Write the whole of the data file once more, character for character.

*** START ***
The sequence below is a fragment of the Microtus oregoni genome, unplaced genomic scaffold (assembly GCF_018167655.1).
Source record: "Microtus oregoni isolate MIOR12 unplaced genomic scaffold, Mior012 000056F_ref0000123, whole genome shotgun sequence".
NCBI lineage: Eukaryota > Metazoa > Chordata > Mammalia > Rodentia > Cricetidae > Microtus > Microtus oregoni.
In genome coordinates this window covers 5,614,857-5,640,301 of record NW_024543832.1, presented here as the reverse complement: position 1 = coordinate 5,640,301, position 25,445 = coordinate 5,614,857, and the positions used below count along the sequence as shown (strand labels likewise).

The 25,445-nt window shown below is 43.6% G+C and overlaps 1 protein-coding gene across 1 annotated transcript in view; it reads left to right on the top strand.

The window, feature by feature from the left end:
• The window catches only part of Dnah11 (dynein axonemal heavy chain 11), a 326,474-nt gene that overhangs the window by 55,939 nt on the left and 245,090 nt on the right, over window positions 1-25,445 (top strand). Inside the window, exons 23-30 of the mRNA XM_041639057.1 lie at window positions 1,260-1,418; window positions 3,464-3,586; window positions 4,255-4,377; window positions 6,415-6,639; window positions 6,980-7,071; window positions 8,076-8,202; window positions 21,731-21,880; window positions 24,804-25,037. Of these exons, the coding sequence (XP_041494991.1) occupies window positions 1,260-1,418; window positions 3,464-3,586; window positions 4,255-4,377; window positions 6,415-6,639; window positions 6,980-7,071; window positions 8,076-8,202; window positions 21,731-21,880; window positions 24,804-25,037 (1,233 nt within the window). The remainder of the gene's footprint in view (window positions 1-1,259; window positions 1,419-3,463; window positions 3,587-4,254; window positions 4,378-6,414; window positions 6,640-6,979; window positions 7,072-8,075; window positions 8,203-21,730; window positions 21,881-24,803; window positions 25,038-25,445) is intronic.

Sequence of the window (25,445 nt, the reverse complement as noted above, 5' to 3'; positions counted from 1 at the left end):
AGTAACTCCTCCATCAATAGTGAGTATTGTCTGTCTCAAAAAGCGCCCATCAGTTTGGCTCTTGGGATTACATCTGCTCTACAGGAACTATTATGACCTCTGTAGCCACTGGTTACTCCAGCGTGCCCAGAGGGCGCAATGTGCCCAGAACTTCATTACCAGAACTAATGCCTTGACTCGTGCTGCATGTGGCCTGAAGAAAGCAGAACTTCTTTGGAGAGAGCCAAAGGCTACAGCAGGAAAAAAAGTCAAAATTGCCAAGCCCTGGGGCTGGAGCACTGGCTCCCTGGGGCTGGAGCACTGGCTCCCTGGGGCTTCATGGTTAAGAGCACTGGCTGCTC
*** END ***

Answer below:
The sequence below is a fragment of the Microtus oregoni genome, unplaced genomic scaffold (assembly GCF_018167655.1).
Source record: "Microtus oregoni isolate MIOR12 unplaced genomic scaffold, Mior012 000056F_ref0000123, whole genome shotgun sequence".
NCBI lineage: Eukaryota > Metazoa > Chordata > Mammalia > Rodentia > Cricetidae > Microtus > Microtus oregoni.
In genome coordinates this window covers 5,614,857-5,640,301 of record NW_024543832.1, presented here as the reverse complement: position 1 = coordinate 5,640,301, position 25,445 = coordinate 5,614,857, and the positions used below count along the sequence as shown (strand labels likewise).

The 25,445-nt window shown below is 43.6% G+C and overlaps 1 protein-coding gene across 1 annotated transcript in view; it reads left to right on the top strand.

The window, feature by feature from the left end:
• The window catches only part of Dnah11 (dynein axonemal heavy chain 11), a 326,474-nt gene that overhangs the window by 55,939 nt on the left and 245,090 nt on the right, over window positions 1-25,445 (top strand). Inside the window, exons 23-30 of the mRNA XM_041639057.1 lie at window positions 1,260-1,418; window positions 3,464-3,586; window positions 4,255-4,377; window positions 6,415-6,639; window positions 6,980-7,071; window positions 8,076-8,202; window positions 21,731-21,880; window positions 24,804-25,037. Of these exons, the coding sequence (XP_041494991.1) occupies window positions 1,260-1,418; window positions 3,464-3,586; window positions 4,255-4,377; window positions 6,415-6,639; window positions 6,980-7,071; window positions 8,076-8,202; window positions 21,731-21,880; window positions 24,804-25,037 (1,233 nt within the window). The remainder of the gene's footprint in view (window positions 1-1,259; window positions 1,419-3,463; window positions 3,587-4,254; window positions 4,378-6,414; window positions 6,640-6,979; window positions 7,072-8,075; window positions 8,203-21,730; window positions 21,881-24,803; window positions 25,038-25,445) is intronic.

Sequence of the window (25,445 nt, the reverse complement as noted above, 5' to 3'; positions counted from 1 at the left end):
AGTAACTCCTCCATCAATAGTGAGTATTGTCTGTCTCAAAAAGCGCCCATCAGTTTGGCTCTTGGGATTACATCTGCTCTACAGGAACTATTATGACCTCTGTAGCCACTGGTTACTCCAGCGTGCCCAGAGGGCGCAATGTGCCCAGAACTTCATTACCAGAACTAATGCCTTGACTCGTGCTGCATGTGGCCTGAAGAAAGCAGAACTTCTTTGGAGAGAGCCAAAGGCTACAGCAGGAAAAAAAGTCAAAATTGCCAAGCCCTGGGGCTGGAGCACTGGCTCCCTGGGGCTGGAGCACTGGCTCCCTGGGGCTTCATGGTTAAGAGCACTGGCTGCTC